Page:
On 14 March 2023 the Community Schemes Ombud Service (the ‘CSOS’) issued a Draft Practice Directive on s39(7)(b) of the Community Schemes Ombud Services Act, 2011 (the ‘CSOS Act’).
The Executive Summary of this Draft Practice Directive reads as follows:
“As encapsulated in S36(1) of the Community Schemes Ombud Service Act, 2011 (the CSOS Act), the chief ombud must issue practice directives regarding any matter pertaining to the operation of the Service. Further, S36(2) provides that the practice directives must, subject to the CSOS Act and the regulations, direct the performance of any act in the operation of the Service.
Accordingly, in terms of S39(7)(b) of the CSOS Act, this practice directive seeks to determine ‘any other order proposed by the chief ombud’. This includes relief to be sought and other orders not provided for but, related or incidental to orders already provided in and through S39 of the CSOS Act.” (My underlining for emphasis).
The Draft Practice Directive goes on to propose 12 new prayers for relief and orders in respect of section 39(7)(b) of the CSOS Act, which, if the Draft Practice Directive is finalised, will purport to expand the scope of adjudication orders provided for in section 39 of the CSOS Act.
Is the Chief Ombud legally entitled to do this?
I see two sides when trying to determine the answer.
A) On the one side, in favour of the CSOS, there is an argument that:
- The Chief Ombud should have the authority to expand the scope of orders through practice directives to address new and emerging issues in community schemes that may not have been anticipated by the legislature when drafting the CSOS Act. This would allow the CSOS to be more flexible and adaptable in resolving disputes.
- Allowing the Chief Ombud to expand the scope of orders through practice directives could potentially streamline the dispute resolution process by providing additional avenues for relief that may not be available under the current provisions of Section 39 of the CSOS Act.
- Section 39(7)(b) of the CSOS Act allows the Chief Ombud to propose ‘any other order’, so why can’t they issue a practice directive, which the Chief Ombud is entitled to do under section 36, creating 12 new orders?
B) On the other side, against the CSOS, there is an argument that:
- Effectively adding 12 new orders to section 39 of the CSOS Act is beyond the jurisdiction of the CSOS and the Chief Ombud as it purports to amend and expand section 39 of the CSOS Act. Any expansion of the scope of orders that CSOS adjudicators can make requires an amendment to the CSOS Act itself, which can only be done through the legislative process. Allowing the Chief Ombud to expand the scope of orders through practice directives could be seen as an encroachment on the legislative function, which is reserved for the legislature and as such, breaches the separation of powers principle. The principle of separation of powers is a cornerstone of democratic governance, and it is embedded in the Constitution of South Africa Act, Act No. 108 of 1996 (the ‘Constitution’). This doctrine separates the powers of government into three branches dealt with in three different Chapters of the Constitution: legislative (the National Assembly and the National Council of Provinces), executive (the organs of state government, including the CSOS), and judicial (the courts that interpret and apply the law). This principle serves to prevent abuses of power and to safeguard democracy by ensuring that no single body has unduly extensive or absolute authority.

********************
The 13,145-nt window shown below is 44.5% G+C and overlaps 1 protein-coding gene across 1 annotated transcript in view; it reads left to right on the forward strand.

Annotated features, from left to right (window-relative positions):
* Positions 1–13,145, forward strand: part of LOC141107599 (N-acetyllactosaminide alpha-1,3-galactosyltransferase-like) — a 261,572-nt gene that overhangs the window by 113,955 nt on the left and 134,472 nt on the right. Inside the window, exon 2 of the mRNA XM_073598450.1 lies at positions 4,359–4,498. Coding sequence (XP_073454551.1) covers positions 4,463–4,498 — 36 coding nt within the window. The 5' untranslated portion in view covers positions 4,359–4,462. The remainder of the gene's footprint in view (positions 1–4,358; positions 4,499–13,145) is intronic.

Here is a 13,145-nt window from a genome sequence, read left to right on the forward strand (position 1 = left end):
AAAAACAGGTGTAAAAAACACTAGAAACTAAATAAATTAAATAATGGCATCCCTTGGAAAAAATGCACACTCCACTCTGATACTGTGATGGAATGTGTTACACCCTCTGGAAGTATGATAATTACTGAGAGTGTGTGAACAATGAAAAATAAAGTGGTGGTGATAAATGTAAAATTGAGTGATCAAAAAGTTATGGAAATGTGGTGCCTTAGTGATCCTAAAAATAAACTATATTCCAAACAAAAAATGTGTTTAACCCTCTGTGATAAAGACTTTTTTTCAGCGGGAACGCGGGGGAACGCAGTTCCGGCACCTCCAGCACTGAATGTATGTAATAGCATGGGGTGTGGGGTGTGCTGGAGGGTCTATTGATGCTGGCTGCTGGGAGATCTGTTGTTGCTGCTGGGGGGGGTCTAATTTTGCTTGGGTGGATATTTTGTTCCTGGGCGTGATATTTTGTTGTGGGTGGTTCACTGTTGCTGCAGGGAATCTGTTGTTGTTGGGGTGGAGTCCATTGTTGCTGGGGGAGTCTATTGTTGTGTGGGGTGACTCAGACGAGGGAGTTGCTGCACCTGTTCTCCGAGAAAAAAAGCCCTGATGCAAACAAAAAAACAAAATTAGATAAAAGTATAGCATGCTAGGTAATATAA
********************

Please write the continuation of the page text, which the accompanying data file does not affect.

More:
- Section 39 is a numerus clausus (a closed list) of orders provided for by statute which limits the CSOS’s jurisdiction to the orders contained in that provision, and the purpose of section 39(7)(b) is to provide flexibility to the Chief Ombud in addressing unique or unforeseen issues that may arise in specific cases, allowing them to propose additional orders tailored to the particular circumstances of a dispute brought to the CSOS under one of the prayers for relief listed in section 39(1) – (7)(a). As such, section 39(7)(b) of the CSOS Act does not entitle the Chief Ombud to publish a practice directive that includes 12 new orders that CSOS adjudicators can make. The provision allows the Chief Ombud to propose additional orders in the context of specific applications made under Section 38, but it does not grant the authority to unilaterally expand the scope of orders that CSOS adjudicators can make in general.
- The role of a practice directive is to provide clarity on the operations of the CSOS, and in this context particularly how the CSOS will act so as to implement the provisions of the CSOS Act and its regulations to the CSOS’s staff, the disputing parties, and other interested persons. Practice directives cannot alter or expand the substantive provisions of the CSOS Act which is what is required to create 12 new standing adjudication orders. Nor can a CSOS practice directive interpret the provisions of the CSOS Act or its regulations; only the High Court can interpret the law.
In conclusion, while there may be arguments for allowing the Chief Ombud to expand the scope of orders through practice directives, the principle of separation of powers suggests that the Chief Ombud is not legally entitled to do so. The scope of orders provided for in Section 39 of the CSOS Act should be amended by the legislature if it is deemed necessary to include new categories of orders not currently listed in the CSOS Act.
Article reference: Paddocks Press: Volume 18, Issue 5.
Jennifer Paddock is a dual-qualified lawyer with experience working as a strata title managing agent and solicitor in New South Wales. Prior to this, she served as a specialist sectional title attorney and practice manager at Paddocks for five and a half years. She brings a wealth of knowledge and expertise to the Paddocks team. Contact her at email@example.com.
This article is published under the Creative Commons Attribution license.